ISLAMABAD: Meals served to parliamentarians and journalists covering the National Assembly during the 2009-10 budget session cost Rs11.57 million to the national exchequer.
A budget session normally runs for 15 to 20 days and it has been a practice that the government serves meals during the session to parliamentarians and reporters covering the proceedings.
This time around, however, during the 2010-11 budget session journalists refused to avail the official luxury to avoid being pointed out as part of this practice.
In the audit report for the 2009-10 tabled in the senate on Tuesday the office of auditor general of Pakistan objected that funds spent for this purpose by the finance division were not allocated for such luxuries.
Moreover the AGP office also objected that the concerned authorities did not obtain competitive bidding as required in the Public Procurement Rules, framed in 2004 before giving the contract to a particular food outlet. In their response the concerned department stated that the practice was started four years ago on the directives of then finance minister. AGP remained dissatisfied with the reply and sent the audit paragraph to the Public Accounts Committee for further probe.
The audit report also pointed out another glaring irregularity whereby six luxurious bulletproof vehicles were used by non-government functionaries for more than two years and that their maintenance and repair was carried out from tax-payers’ money.
In its audit for the accounts of the cabinet division, it was pointed out that prime minister’s secretariat in a letter dated May 26, 2008 issued an order for returning 33 bulletproof vehicles held by the prime minister’s secretariat. However, these vehicles were not physically handed over to the cabinet division.
Six out of these 33 bulletproof vehicles, had been in the use of non-governmental functionaries for more than two years, the AGP said, adding that the use of these vehicles was open misuse at the public’s expense. However, the audit report did not mention the names of the persons who were allocated these vehicles.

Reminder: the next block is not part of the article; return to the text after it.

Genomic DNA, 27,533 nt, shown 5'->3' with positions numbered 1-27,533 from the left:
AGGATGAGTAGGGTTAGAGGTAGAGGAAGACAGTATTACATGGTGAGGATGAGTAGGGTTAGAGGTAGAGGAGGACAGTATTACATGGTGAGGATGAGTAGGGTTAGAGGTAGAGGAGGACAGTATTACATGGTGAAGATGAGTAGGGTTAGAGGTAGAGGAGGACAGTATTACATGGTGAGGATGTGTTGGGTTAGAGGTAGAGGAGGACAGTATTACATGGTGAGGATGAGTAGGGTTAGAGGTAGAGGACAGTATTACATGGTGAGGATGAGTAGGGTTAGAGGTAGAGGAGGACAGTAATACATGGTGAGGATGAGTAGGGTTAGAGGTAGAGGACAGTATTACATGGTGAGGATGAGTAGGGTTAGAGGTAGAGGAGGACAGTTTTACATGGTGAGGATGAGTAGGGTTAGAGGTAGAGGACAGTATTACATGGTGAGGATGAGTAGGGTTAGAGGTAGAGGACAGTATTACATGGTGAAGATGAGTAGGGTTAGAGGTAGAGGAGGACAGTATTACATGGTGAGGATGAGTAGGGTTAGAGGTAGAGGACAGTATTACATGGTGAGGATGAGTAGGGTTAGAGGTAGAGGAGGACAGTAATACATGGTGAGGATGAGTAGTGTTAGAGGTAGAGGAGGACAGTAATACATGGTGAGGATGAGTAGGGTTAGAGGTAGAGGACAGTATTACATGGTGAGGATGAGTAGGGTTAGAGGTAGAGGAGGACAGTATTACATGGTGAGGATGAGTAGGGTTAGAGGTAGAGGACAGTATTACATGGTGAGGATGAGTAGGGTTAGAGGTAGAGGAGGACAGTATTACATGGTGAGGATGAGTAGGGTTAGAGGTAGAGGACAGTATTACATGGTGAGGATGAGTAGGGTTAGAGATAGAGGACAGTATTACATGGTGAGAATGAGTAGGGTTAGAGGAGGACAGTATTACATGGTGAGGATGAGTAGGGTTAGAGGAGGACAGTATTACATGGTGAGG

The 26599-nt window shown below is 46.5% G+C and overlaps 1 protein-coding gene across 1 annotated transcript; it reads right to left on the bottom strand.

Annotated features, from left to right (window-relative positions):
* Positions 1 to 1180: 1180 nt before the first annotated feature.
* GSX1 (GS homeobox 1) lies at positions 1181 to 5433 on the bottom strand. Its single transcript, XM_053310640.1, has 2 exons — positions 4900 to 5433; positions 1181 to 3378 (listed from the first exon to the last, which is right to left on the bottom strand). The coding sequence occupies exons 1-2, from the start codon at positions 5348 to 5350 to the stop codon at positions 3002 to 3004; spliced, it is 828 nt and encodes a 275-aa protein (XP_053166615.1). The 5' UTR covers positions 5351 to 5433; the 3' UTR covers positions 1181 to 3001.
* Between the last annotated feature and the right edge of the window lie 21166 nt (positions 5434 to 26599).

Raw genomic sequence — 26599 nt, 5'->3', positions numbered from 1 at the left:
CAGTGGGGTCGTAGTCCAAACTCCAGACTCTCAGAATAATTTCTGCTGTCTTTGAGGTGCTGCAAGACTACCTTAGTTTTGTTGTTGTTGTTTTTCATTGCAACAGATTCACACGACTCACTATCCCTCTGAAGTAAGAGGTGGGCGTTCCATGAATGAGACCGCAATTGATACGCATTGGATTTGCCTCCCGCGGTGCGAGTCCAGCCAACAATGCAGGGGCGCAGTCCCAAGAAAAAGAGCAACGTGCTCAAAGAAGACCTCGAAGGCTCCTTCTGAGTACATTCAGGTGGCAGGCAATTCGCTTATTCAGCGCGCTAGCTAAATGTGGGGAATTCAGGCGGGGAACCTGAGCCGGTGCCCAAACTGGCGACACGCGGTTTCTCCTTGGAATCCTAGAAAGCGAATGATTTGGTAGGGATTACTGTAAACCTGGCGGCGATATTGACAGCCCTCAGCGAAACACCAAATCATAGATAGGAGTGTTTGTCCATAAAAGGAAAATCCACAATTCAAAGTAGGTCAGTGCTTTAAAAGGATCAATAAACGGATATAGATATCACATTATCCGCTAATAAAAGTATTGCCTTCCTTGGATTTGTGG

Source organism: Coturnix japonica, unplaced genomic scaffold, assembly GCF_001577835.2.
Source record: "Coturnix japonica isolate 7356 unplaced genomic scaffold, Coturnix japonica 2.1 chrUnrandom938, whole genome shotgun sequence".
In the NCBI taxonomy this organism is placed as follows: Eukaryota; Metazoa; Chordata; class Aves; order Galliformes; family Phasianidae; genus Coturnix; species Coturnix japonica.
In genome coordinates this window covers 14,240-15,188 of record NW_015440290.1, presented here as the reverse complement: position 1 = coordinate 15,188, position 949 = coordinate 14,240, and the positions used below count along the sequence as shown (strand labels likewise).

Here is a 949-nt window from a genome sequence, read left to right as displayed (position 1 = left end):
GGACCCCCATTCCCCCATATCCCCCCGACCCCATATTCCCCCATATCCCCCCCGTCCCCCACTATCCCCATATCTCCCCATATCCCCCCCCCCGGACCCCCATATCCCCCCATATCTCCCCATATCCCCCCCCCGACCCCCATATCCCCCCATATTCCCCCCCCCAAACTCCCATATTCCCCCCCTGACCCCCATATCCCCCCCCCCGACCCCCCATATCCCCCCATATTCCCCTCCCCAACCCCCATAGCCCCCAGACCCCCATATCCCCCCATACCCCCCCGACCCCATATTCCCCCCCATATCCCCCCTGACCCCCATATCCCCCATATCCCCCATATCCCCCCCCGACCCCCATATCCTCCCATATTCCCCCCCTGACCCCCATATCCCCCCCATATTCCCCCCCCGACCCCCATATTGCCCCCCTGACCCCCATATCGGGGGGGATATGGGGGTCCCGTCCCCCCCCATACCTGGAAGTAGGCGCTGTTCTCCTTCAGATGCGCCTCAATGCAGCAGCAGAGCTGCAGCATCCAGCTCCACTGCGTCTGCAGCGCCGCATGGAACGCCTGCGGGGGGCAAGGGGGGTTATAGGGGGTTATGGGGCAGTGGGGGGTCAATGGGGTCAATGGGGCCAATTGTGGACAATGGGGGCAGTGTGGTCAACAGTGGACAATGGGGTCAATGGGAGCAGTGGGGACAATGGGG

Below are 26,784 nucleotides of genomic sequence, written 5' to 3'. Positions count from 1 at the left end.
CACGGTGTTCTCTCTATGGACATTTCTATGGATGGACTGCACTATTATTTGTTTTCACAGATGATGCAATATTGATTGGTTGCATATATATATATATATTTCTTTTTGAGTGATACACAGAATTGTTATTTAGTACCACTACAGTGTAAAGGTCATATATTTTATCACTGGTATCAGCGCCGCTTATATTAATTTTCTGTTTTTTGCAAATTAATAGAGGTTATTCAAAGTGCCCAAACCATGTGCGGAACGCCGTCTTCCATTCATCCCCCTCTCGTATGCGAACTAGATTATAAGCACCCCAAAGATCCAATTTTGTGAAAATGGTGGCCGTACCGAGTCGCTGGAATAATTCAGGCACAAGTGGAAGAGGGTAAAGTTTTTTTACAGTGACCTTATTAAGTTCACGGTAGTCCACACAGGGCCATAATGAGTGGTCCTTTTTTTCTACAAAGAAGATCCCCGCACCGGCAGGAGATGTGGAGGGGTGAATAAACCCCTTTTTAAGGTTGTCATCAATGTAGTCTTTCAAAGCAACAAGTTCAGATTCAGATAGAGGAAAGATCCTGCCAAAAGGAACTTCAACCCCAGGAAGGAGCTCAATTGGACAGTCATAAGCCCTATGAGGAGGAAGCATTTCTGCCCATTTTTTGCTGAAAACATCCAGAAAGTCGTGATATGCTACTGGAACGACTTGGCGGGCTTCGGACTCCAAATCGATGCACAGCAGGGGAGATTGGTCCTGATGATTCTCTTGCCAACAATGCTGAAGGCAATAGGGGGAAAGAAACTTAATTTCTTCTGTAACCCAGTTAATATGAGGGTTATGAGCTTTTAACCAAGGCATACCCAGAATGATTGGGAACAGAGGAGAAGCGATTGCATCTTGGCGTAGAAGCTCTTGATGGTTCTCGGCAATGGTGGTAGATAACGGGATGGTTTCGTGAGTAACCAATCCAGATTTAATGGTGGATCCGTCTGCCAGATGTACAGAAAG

In their response the cabinet division stated that the prime minister had allocated the bulletproof vehicles and thus no separate rules were required to regulate the use of such. It further said that the vehicles were provided to high level dignitaries in view of the law and order situation. The AGP office was once again not satisfied with their response and decided to send the para to the PAC for further probing.
The audit report for the year 2009-10, in which eight per cent of the accounts of a government department, on average, come under random audit, pointed out irregularities worth Rs2.5 billion in the accounts departments coming under the domain of the ministry of defence and the ministry of defence production.
The audit report said that they carried out an audit of 167 out of 3,579 formations under the Defence Division and 25 out of the 44 productions and procurement agencies of the Defence Production division on what the report called the “test basis” during July to October 2009.
The defence division, under the ministry of defence, administers matters relating to the army, navy, air force, ministry of engineering services, inter services organisations, military lands, cantonments and federal government educational institutions.
The defence production division under the ministry of defence production deals with production, procurement, research and development related matters of the defence sector.
The report said that a total of 454 “serious observations” were issued by the AGP office to principal accounting officers of concerned departments coming under these ministries. Out of these 428 were discussed in the departmental accounts committee (DAC) meetings while both ministries failed to hold DAC meetings on the rest of the observations despite repeated request by the AGP office.
Published in The Express Tribune, September 23rd, 2010.
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